Antique Bull Market (Online)

by Editorial

Branded as the online home to “the most beautiful things on earth,” 1stdibs, the leading online marketplace for high-end antiques and 20th century design, has established itself as the millennial approach to antiquing. The site’s founder, Michael Baron, is credited with reinventing the antiques business by creating an online shopping experience that’s defined by a vetting process so thorough that designers, collectors, and high-end consumers have no qualms about purchasing items in the $50,000 to 250,000 range, without having even seen them in person. The inquisition-level review of potential vendors begins with secret site visits to evaluate pricing, service, staff knowledge, style, and, who knows, maybe even the clientele. The process culminates, for the lucky ones, with an invitation to join the 21st century, even while dealing in items from previous ones.

I have been a fan of this site since its debut 9 years ago. The company’s vetting process obviously works: the dealers are fantastic to work with and the items are always, unusual, unique, and never to be overlooked, beautiful. Featured items on the site change frequently, as a result of monthly field trips by photographers to update the site’s offerings. The overall experience is about as close as you can get to a weekend spent lazing about a Paris flea market without leaving your living room.

The site has long featured some of the best respected shops of Paris, New York, The Hamptons, and Palm Beach. The big news for Washingtonians, though, is that a group of our very own antique dealers have been handed those sought-after invitations. D.C. has long been known for federal style townhouses appointed with furnishings befitting our fair city’s history, but our area antiquarians have really entered the global scene, offering items with far more than only regional appeal. These lucky few include Darrell Dean, David Bell Antiques, DHS Designs, Carling Nichols, Cote Jardin, Gore DeanHastening Antiques, L’Enfant Gallery, Metro Interiors, Red Barn, Sixteen Fifty Nine, Sparrows, and Spurgeon-Lewis Antiques.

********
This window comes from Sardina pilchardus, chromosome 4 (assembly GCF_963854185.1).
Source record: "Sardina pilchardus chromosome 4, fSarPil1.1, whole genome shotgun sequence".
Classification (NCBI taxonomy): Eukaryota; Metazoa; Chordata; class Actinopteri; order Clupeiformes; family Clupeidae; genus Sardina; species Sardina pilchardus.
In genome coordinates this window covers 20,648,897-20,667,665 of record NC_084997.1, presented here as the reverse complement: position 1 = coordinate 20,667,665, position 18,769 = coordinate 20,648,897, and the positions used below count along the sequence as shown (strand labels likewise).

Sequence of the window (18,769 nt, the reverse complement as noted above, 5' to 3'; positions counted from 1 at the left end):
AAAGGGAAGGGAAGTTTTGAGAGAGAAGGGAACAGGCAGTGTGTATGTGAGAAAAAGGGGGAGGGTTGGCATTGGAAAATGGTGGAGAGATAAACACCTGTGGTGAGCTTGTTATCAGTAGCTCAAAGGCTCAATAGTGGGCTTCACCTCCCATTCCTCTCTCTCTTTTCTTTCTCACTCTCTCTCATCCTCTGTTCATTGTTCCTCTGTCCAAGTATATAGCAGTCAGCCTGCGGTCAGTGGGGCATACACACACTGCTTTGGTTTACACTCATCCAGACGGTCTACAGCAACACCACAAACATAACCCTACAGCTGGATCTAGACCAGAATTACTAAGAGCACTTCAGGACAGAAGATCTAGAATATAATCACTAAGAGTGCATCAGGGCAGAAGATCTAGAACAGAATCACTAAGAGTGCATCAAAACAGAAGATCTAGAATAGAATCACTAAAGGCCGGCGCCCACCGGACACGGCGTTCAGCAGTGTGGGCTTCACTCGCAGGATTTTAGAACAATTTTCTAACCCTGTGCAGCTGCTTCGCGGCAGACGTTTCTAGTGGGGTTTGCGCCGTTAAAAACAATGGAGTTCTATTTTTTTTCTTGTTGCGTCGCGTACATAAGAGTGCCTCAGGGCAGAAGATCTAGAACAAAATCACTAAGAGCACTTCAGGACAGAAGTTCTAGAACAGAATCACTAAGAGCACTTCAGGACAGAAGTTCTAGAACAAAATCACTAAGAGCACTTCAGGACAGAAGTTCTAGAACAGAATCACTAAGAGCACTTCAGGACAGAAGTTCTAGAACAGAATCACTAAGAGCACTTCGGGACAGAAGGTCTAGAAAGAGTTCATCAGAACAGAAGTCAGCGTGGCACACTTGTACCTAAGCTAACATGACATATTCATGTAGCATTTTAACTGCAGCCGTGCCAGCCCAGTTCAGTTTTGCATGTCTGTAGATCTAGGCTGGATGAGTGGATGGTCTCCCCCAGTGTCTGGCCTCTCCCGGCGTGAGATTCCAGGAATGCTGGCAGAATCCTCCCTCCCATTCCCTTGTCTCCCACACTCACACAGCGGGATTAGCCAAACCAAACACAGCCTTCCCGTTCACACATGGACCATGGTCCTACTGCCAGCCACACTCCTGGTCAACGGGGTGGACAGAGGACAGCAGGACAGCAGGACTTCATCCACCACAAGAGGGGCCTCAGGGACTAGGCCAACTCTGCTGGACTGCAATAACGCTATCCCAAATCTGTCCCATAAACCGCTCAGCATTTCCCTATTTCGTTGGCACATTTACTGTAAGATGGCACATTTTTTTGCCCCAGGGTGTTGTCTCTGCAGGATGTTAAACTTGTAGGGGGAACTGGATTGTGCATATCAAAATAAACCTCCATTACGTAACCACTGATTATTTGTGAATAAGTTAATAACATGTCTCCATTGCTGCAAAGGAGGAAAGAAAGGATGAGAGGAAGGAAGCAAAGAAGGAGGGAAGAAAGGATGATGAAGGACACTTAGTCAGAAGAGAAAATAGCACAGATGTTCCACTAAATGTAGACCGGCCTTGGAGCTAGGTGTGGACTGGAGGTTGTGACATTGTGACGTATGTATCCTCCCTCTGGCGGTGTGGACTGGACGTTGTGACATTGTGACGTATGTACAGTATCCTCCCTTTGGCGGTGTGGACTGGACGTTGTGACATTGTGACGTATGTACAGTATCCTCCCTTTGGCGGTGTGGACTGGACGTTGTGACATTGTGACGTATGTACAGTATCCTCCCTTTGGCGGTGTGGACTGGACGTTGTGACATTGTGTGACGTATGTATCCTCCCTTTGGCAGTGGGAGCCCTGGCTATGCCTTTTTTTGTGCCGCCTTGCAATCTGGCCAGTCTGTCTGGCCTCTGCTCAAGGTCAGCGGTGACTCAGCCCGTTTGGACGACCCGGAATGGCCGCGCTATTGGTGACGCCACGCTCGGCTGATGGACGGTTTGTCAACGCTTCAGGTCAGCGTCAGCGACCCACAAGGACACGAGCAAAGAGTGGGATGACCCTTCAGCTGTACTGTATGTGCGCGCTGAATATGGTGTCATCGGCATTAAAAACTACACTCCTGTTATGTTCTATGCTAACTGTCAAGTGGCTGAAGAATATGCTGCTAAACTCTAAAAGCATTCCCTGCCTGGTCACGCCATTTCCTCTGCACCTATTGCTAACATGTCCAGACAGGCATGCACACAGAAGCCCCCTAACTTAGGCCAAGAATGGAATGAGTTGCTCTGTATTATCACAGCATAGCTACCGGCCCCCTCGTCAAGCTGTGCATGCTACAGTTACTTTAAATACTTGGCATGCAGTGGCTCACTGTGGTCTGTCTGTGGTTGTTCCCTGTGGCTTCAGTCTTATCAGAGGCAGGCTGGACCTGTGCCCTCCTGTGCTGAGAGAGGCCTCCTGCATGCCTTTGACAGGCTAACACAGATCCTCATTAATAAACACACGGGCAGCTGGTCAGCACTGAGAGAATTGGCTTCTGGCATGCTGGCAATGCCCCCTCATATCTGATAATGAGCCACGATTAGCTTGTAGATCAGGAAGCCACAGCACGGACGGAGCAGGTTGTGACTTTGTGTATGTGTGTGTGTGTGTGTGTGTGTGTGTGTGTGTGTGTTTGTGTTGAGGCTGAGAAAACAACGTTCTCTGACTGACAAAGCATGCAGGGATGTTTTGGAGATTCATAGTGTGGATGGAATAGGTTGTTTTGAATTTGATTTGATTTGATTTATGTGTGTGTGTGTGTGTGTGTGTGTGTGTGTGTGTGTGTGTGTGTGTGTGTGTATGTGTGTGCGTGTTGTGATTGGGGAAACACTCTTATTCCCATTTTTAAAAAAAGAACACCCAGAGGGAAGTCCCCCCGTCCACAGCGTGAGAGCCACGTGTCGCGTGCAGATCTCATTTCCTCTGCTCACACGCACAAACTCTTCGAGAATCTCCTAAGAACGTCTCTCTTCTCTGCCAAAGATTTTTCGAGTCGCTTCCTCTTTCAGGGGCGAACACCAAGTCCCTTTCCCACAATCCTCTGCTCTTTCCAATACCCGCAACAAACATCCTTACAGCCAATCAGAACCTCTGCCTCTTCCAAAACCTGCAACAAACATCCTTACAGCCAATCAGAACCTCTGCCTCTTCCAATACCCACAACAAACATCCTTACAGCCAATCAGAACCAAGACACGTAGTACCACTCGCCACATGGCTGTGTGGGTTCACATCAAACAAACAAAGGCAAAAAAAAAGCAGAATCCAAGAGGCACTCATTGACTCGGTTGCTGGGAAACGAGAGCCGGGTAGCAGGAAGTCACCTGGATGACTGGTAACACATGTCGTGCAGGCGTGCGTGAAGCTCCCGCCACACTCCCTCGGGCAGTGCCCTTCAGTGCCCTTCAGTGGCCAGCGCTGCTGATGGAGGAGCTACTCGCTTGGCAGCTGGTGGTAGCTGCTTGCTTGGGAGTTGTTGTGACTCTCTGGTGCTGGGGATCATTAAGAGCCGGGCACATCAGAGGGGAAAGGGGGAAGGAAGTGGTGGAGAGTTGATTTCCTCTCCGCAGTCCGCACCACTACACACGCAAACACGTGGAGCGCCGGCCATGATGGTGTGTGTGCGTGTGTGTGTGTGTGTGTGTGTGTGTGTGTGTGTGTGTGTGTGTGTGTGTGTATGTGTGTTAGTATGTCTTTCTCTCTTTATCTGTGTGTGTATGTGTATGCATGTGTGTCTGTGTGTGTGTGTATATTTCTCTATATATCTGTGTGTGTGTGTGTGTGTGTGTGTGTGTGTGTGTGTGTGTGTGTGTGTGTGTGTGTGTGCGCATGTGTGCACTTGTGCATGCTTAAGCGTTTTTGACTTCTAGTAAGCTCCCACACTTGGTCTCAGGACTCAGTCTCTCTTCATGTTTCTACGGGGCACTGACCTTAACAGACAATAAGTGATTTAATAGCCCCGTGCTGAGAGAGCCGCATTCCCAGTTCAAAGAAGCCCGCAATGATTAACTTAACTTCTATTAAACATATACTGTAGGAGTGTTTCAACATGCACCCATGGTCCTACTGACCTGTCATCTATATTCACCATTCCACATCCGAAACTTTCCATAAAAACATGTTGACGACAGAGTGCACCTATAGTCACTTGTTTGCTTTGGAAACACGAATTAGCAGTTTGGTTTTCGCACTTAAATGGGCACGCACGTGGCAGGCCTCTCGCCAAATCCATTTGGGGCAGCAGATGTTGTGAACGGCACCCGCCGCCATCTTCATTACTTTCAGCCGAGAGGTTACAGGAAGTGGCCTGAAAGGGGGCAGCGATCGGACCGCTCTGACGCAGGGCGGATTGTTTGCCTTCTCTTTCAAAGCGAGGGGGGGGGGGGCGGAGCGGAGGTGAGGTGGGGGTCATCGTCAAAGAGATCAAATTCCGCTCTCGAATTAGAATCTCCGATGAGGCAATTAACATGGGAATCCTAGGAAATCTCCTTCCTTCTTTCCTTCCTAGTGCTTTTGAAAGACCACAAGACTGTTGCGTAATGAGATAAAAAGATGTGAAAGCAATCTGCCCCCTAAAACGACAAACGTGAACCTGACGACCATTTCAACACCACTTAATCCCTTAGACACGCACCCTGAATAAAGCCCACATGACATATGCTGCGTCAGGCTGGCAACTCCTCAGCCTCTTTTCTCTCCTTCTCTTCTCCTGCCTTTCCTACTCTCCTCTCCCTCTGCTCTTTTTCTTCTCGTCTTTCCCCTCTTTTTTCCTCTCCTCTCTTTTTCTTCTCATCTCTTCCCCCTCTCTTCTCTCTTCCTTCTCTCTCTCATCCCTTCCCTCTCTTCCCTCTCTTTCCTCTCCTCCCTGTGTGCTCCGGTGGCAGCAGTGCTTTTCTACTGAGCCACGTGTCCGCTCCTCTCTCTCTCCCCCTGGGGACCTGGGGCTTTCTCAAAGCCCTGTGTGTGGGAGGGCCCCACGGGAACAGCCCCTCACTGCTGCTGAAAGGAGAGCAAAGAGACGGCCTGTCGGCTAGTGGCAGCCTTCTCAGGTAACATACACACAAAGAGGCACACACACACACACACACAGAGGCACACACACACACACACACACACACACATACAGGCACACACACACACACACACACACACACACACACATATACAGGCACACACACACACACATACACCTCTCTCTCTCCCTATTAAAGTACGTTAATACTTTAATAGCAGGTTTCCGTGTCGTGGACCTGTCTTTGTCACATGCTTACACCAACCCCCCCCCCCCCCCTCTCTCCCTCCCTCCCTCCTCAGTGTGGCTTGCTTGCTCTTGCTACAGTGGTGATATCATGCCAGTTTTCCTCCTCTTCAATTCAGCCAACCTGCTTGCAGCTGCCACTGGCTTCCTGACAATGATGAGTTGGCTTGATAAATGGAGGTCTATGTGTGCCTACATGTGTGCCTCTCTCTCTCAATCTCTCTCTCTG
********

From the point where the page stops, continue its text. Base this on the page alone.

So, no excuses, you can peruse the best that DC has to offer, and maybe check out what they’re buying in the Old World, without having to give a second thought to the usual antiquing perils of odd store hours, dust, and the nerve rattling fragility of very expensive china. To get you started on the path to collecting stardom, here are my selections for Washington’s most beautiful things:

Spurgeon Lewis

American, hexagonal form single-light fixture, originally candle now electrified. Circa 1835

Spurgeon Lewis Antiques

112 N. Columbus Street Alexandria, VA 22314

Phone: 703 548 4917

Gore Dean

Tony Duquette designed, and built, resin tabourets. Circa 1950’s

Gore Dean Antiques

1340 Smith Avenue Baltimore, MD 21209 Phone: 410 323 7470


Chinese, black lacquer low table Circa 1800’s

Carling Nichols

1675 Wisconsin Ave. NW Washington, D.C., 20007 Phone: 202 338 5600 David Bell

Set of three mid-century modernist sculptures with iron finish.

David Bell Antiques

1655 Wisconsin Avenue, NW Washington, D.C., 20007

Phone: 202 965 2355

www.davidbellantiques.comCote Jardin

French large butcher trade signs. Circa 1800’s

Cote Jardin Antiques

3218 O Street, NW Washington, D.C., 20007

Phone: 202 333 3067 DHS Designs

Italian walnut table with claw feet. Circa 1830

DHS Designs

6521 Friel Road Queenstown, MD 21658

Phone: 410 827 816 L'Efant

Thailand, carved wooden Buddha hand. Circa 1900’s

L’Enfant Gallery

1442 Wisconsin Avenue, NW Washington, DC 20007

Phone: 202 625 2873

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